“Earth Overshoot Day - the earliest it’s ever been - needs to be a wake-up call. We all need to look at how we can start to reverse this trend of using the earth’s resources faster and faster. This includes how we produce goods in manufacturing plants, how we occupy buildings, store our data and even turn on the lights at home. It is worrying that UK consumers believe that they are already doing enough when it comes to their lifestyle choices, especially when it comes to the environment. Collectively, we must become three times more efficient if we are to successfully meet the challenge ahead.
 
“As our country becomes increasingly digitised and electrified we need to become smarter about how we create and consume energy. Efficiency holds the key to our future wellbeing and it is clear that we need to engage and educate the UK’s younger generations as a matter of urgency,” says Mike Hughes, Zone President for the UK and Ireland at Schneider Electric.
 
Generation Z - or young adults between the age of 18 and 24 - were half as likely to think that reducing energy consumption is an issue and four times less likely to believe that cutting plastic waste is an issue compared to those over the age of 55. Gen Z also admits to leaving on average 3.38 lights, chargers, electronic devices or appliances either on or on standby each day in their homes versus 2.1 for over 55s.
 
Over a quarter of the Gen Z respondents (28%) said they had no desire to reduce their plastic waste, energy consumption (27%) or start recycling any time soon (25%). However, 29% intend to cut plastic waste, 20% promise to recycle more and 17% are committed to reducing their energy consumption by switching off unused lights and devices as they were not doing this already.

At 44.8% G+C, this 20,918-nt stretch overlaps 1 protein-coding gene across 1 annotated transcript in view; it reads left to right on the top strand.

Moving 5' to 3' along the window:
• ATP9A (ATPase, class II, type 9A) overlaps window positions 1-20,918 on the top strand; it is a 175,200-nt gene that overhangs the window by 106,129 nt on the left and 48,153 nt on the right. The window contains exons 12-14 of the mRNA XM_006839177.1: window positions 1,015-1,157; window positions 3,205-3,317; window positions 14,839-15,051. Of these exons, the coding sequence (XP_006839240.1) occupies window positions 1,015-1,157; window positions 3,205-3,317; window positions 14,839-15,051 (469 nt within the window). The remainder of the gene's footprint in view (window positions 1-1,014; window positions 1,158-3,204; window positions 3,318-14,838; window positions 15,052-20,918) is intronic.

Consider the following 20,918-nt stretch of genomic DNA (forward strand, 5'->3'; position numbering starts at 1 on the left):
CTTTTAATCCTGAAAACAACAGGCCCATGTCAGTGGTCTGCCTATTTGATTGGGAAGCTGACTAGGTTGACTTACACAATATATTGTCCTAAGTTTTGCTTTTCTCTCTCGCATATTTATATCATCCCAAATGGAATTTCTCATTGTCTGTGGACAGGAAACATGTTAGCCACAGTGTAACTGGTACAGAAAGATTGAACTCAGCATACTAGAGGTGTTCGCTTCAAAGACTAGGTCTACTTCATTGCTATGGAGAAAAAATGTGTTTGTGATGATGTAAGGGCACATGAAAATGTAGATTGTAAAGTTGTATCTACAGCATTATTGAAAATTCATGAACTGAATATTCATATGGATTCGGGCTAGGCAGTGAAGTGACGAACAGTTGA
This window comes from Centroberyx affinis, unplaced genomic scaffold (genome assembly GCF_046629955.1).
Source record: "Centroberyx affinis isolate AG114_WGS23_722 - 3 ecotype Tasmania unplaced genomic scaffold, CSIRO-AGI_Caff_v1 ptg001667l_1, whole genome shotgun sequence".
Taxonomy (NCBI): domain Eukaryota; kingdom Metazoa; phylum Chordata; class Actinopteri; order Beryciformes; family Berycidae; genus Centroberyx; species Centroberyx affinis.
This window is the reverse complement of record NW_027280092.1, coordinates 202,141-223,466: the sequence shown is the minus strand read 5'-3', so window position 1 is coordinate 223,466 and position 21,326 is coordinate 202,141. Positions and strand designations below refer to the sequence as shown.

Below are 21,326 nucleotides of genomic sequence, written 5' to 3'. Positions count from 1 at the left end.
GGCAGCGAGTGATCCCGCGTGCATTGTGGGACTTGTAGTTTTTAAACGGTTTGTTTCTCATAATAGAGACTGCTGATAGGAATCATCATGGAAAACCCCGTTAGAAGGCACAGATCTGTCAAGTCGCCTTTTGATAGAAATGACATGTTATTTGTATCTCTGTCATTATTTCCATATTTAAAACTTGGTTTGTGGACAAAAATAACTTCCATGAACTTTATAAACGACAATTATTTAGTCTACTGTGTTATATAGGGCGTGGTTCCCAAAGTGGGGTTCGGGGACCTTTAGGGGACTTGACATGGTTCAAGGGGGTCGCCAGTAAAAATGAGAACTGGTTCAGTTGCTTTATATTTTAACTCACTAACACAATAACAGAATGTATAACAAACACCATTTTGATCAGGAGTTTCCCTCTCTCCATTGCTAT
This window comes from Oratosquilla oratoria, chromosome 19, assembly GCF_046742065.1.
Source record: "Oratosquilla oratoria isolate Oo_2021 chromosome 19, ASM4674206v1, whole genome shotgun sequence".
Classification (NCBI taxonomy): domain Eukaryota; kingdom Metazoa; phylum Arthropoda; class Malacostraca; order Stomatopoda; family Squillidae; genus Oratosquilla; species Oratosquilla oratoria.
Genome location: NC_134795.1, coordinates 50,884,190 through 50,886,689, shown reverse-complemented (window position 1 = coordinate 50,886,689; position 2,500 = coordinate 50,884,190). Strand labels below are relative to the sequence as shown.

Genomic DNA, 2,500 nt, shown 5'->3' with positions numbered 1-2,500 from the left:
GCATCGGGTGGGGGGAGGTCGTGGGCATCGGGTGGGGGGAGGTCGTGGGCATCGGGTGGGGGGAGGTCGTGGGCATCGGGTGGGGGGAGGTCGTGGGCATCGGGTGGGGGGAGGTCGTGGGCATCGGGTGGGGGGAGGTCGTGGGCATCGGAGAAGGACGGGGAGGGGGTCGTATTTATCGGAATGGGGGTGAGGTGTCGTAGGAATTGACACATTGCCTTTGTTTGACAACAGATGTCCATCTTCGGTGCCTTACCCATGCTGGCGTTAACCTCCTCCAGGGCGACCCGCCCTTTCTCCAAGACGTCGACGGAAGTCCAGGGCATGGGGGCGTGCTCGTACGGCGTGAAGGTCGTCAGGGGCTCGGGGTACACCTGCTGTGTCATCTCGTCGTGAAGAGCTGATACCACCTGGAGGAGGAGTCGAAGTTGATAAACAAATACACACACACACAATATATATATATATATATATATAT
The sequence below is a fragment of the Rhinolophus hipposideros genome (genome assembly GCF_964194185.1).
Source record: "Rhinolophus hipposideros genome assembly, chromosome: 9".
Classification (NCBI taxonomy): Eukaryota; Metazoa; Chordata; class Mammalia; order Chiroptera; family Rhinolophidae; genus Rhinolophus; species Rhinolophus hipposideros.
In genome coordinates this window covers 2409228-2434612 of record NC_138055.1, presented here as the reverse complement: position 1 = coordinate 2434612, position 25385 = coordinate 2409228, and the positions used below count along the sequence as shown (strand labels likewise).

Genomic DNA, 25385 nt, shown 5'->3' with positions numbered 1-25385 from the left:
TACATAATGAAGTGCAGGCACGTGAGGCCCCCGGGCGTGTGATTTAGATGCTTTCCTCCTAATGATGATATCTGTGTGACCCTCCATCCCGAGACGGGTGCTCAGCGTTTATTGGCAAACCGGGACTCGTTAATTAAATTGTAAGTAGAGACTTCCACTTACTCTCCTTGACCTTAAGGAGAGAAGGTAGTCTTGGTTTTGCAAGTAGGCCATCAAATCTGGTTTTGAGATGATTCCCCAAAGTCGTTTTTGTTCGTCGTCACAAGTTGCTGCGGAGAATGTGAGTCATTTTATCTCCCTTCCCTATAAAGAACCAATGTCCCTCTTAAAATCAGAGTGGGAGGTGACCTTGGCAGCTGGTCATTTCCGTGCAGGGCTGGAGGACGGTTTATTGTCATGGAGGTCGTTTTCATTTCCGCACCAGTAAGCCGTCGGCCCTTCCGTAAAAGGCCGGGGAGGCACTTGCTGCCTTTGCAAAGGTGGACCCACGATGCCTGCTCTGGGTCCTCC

As the digital native generation, Generation Z - are already big consumers of energy - more likely to livestream videos than watch traditional TV or read a book, shop online and use connected devices. This generation will be the biggest energy users of tomorrow.
 
“Winning over Generation Z could be the tipping point between whether the UK will become a nation driven by efficiency or whether we will drown in a waste-filled future. They are more apathetic while at the same time more likely to promise to change their future behaviour, than any other age group - showing a significant opportunity to drive change. This age group is the most critical to the UK achieving its future climate goals and reversing the overshoot trend,” Hughes concludes.
 
[1] https://www.gov.uk/government/publications/25-year-environment-plan
[2] https://www.ons.gov.uk/economy/environmentalaccounts/bulletins/ukenvironmentalaccounts/2018
[3] https://www.gocompare.com/press-office/2016/waste-of-energy-infographic
 
About The Research: In May and June 2018 Schneider Electric conducted consumer survey research across 2000 respondents in the UK. The purpose of the research was to uncover and understand the attitudes and behaviour of a range of respondents on current issues facing society.